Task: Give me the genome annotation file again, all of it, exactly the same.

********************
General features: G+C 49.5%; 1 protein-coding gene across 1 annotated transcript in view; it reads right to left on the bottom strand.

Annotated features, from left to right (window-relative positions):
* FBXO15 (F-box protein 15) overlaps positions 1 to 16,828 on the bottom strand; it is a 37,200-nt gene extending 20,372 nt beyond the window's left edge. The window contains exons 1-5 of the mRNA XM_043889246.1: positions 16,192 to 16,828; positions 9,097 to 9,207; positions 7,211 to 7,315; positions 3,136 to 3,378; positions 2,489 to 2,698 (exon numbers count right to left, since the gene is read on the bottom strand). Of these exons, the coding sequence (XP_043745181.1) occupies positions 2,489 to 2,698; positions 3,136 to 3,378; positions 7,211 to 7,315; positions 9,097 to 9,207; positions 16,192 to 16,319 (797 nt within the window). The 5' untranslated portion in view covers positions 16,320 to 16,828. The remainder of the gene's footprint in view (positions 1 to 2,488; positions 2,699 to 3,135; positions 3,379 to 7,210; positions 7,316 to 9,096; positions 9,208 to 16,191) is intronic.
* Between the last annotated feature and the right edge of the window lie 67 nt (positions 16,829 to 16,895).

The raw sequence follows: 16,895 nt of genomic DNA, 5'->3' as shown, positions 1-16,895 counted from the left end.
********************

General features: G+C 49.5%; 1 protein-coding gene across 1 annotated transcript in view; it reads right to left on the bottom strand.

Annotated features, from left to right (window-relative positions):
* FBXO15 (F-box protein 15) overlaps positions 1 to 16,828 on the bottom strand; it is a 37,200-nt gene extending 20,372 nt beyond the window's left edge. The window contains exons 1-5 of the mRNA XM_043889246.1: positions 16,192 to 16,828; positions 9,097 to 9,207; positions 7,211 to 7,315; positions 3,136 to 3,378; positions 2,489 to 2,698 (exon numbers count right to left, since the gene is read on the bottom strand). Of these exons, the coding sequence (XP_043745181.1) occupies positions 2,489 to 2,698; positions 3,136 to 3,378; positions 7,211 to 7,315; positions 9,097 to 9,207; positions 16,192 to 16,319 (797 nt within the window). The 5' untranslated portion in view covers positions 16,320 to 16,828. The remainder of the gene's footprint in view (positions 1 to 2,488; positions 2,699 to 3,135; positions 3,379 to 7,210; positions 7,316 to 9,096; positions 9,208 to 16,191) is intronic.
* Between the last annotated feature and the right edge of the window lie 67 nt (positions 16,829 to 16,895).

The raw sequence follows: 16,895 nt of genomic DNA, 5'->3' as shown, positions 1-16,895 counted from the left end.